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Thursday / 20 June 2024
HomeFeaturesOver 70% of carjackings in South Africa happen here

Over 70% of carjackings in South Africa happen here

One’s home is often seen as a safe space, but motorists shouldn’t become relaxed when they arrive on their street after a long day of work.

“Of all the methods carjackers use, the most common place of attack is still right outside the motorist’s home – in the driveway,” said Youlon Naidoo, executive head of claims and procurement at MiWay Insurance.

An estimated 71% of hijackings in South Africa take place right in a victim’s driveway, said Naidoo, and internal data from MiWay has further uncovered that most carjackings occur within a 5km radius of a person’s home, with shopping malls and airports also being commonly targeted.

The majority of incidents happen between 18h00 and 21h00 at night, but rarely in the mornings, he said.

Avoid becoming a victim

While these numbers are alarming, there are several ways to avoid becoming a victim of these heinous criminals which drivers can incorporate into their everyday routines.

One invaluable habit to have is to consistently keep an eye on your rear-view mirror to ensure that no one is following you.

It’s recommended to be suspicious of all vehicles that are potentially trailing you regardless of the make or model, as hijackers are increasingly using an assortment of cars to keep an eye on their targets.

If you do arrive home and there is still a car behind you, do not open the gate and pull into your driveway as this could allow criminals to corner you and gain access to your vehicle and home.

“Instead, drive around the block to see if you can lose the car, or stop parallel to your gate, which will allow you to make a quick getaway should the trailing vehicle slow down,” said Naidoo.

If it looks as though you are still being followed, or should you feel uncomfortable with the situation, drive to your nearest police station instead of back home.

“Having an escape route planned will help to distract criminals and alert them that you have spotted their unusual actions,” said Naidoo.

Another good practice is to alternate your routes home.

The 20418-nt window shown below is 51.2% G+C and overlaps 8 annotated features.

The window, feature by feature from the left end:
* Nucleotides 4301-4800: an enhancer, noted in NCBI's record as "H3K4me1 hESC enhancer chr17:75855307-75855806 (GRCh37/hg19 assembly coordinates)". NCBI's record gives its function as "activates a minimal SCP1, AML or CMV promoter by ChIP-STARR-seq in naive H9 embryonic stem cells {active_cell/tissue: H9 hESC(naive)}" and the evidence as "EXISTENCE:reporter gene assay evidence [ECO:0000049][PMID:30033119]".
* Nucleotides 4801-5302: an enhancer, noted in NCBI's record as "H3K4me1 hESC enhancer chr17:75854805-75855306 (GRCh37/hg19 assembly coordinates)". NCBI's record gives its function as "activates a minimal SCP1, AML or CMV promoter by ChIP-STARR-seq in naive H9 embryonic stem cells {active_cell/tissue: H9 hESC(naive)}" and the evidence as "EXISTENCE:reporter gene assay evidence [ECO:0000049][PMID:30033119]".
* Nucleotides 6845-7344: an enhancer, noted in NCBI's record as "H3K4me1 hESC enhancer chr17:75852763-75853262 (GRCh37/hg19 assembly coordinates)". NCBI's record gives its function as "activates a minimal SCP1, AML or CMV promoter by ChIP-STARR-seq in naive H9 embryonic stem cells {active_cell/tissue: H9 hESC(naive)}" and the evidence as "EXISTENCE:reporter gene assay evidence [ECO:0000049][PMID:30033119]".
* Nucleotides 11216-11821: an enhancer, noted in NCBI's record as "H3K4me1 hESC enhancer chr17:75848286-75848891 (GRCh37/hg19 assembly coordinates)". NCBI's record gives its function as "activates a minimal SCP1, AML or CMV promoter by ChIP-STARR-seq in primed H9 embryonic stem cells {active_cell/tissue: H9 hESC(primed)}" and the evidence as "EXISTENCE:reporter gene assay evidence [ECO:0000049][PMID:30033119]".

Hijackers are more likely to learn your travel patterns and arrival times before they attack, so making these more unpredictable will help keep you and your ride safe.

Stay vigilant

If the unfortunate happens and your vehicle is taken, it’s understandable that you will be upset, but do not lower your guard.

CrimeWatch’s Yusuf Abramjee recently brought to light another method with which hijacking victims are targeted in South Africa – after their vehicle was taken.

The new scam involves criminals obtaining information from insiders in the police force about motorists who have had their cars stolen or hijacked – including the case number, your personal details, and the vehicle’s VIN and registration numbers – and then using this information to contact the victim, claiming that their vehicle has been found.

The scammers explain that a “fee” must be paid to tow the vehicle back from where it was recovered, which according to previous reports ranges anywhere from R2,000 to R3,500.

Once the money is paid over, often into a personal bank account, these scammers vanish without a trace and the victim is left at least R2,000 out of pocket and still without their car.

Areas where these scams have been reported include KwaZulu-Natal, Limpopo, and Mpumalanga.

Therefore, hijackings victims should not take any calls from supposed “officials” at face value, and ensure that they are speaking to a real officer before making any payments.

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